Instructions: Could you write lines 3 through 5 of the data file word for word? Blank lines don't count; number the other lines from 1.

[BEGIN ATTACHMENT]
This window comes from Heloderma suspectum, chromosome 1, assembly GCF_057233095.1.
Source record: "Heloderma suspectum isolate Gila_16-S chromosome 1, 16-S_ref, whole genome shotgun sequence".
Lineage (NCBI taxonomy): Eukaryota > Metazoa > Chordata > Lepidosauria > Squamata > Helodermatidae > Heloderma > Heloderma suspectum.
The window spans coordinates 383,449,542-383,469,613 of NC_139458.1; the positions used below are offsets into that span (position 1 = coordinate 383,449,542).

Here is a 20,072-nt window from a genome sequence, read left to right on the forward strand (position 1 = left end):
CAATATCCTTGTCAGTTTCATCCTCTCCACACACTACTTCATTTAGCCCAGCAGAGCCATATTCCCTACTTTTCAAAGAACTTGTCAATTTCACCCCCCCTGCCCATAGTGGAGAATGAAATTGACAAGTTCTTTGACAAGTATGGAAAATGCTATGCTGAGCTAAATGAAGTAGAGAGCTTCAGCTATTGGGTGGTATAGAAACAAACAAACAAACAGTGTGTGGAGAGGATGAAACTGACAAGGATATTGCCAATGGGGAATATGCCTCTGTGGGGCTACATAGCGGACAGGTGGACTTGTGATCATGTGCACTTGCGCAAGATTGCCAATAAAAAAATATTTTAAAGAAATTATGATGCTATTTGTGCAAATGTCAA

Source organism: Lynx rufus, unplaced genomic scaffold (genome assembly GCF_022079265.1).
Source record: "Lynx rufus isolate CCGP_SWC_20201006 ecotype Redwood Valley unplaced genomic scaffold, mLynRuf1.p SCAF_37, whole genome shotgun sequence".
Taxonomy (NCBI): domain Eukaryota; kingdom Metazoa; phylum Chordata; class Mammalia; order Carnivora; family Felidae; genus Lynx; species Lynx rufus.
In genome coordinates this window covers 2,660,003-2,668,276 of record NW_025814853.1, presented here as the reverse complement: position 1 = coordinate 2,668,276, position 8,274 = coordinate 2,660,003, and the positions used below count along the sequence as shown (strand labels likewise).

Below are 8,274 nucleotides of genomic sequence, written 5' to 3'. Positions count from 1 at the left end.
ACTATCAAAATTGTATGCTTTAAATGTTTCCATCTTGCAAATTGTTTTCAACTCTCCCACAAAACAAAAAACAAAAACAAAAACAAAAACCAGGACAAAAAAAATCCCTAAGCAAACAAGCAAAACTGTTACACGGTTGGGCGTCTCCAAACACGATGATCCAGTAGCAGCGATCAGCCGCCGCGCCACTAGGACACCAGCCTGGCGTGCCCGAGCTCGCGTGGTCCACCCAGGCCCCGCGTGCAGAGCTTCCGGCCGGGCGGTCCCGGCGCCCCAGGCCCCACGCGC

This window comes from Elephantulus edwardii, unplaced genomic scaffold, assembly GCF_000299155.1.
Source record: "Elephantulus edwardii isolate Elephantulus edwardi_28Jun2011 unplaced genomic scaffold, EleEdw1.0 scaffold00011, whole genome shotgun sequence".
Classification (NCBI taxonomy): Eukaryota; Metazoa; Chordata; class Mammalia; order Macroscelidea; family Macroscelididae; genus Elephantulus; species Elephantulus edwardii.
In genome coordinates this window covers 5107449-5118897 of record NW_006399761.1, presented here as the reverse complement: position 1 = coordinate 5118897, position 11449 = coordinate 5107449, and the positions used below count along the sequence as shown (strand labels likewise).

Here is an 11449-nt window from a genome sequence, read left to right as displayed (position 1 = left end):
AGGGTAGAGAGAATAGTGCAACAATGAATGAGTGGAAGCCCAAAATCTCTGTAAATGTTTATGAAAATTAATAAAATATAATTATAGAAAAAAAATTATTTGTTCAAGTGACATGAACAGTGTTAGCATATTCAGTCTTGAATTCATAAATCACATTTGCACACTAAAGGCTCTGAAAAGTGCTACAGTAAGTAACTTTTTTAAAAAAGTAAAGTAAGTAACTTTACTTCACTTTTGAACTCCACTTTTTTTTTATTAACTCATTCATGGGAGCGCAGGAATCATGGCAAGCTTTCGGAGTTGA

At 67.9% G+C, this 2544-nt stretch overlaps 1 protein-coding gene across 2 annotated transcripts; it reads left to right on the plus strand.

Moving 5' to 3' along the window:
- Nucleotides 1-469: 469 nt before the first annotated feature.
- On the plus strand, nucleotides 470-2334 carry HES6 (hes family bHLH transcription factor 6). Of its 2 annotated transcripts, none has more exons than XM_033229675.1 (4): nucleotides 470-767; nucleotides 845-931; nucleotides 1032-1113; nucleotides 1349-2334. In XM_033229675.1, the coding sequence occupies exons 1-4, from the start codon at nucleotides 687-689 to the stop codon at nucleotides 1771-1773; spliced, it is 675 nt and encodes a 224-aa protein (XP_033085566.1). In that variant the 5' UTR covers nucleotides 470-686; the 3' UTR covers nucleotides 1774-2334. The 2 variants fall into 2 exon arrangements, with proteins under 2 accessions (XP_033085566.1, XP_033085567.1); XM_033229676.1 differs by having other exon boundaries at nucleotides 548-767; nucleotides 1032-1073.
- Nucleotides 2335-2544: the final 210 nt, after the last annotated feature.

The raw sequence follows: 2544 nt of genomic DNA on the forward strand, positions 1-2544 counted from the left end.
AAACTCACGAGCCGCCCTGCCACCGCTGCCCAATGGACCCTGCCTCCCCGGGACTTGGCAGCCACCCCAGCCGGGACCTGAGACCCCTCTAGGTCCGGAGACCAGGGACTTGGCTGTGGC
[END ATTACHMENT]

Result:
Lineage (NCBI taxonomy): Eukaryota > Metazoa > Chordata > Lepidosauria > Squamata > Helodermatidae > Heloderma > Heloderma suspectum.
The window spans coordinates 383,449,542-383,469,613 of NC_139458.1; the positions used below are offsets into that span (position 1 = coordinate 383,449,542).

Here is a 20,072-nt window from a genome sequence, read left to right on the forward strand (position 1 = left end):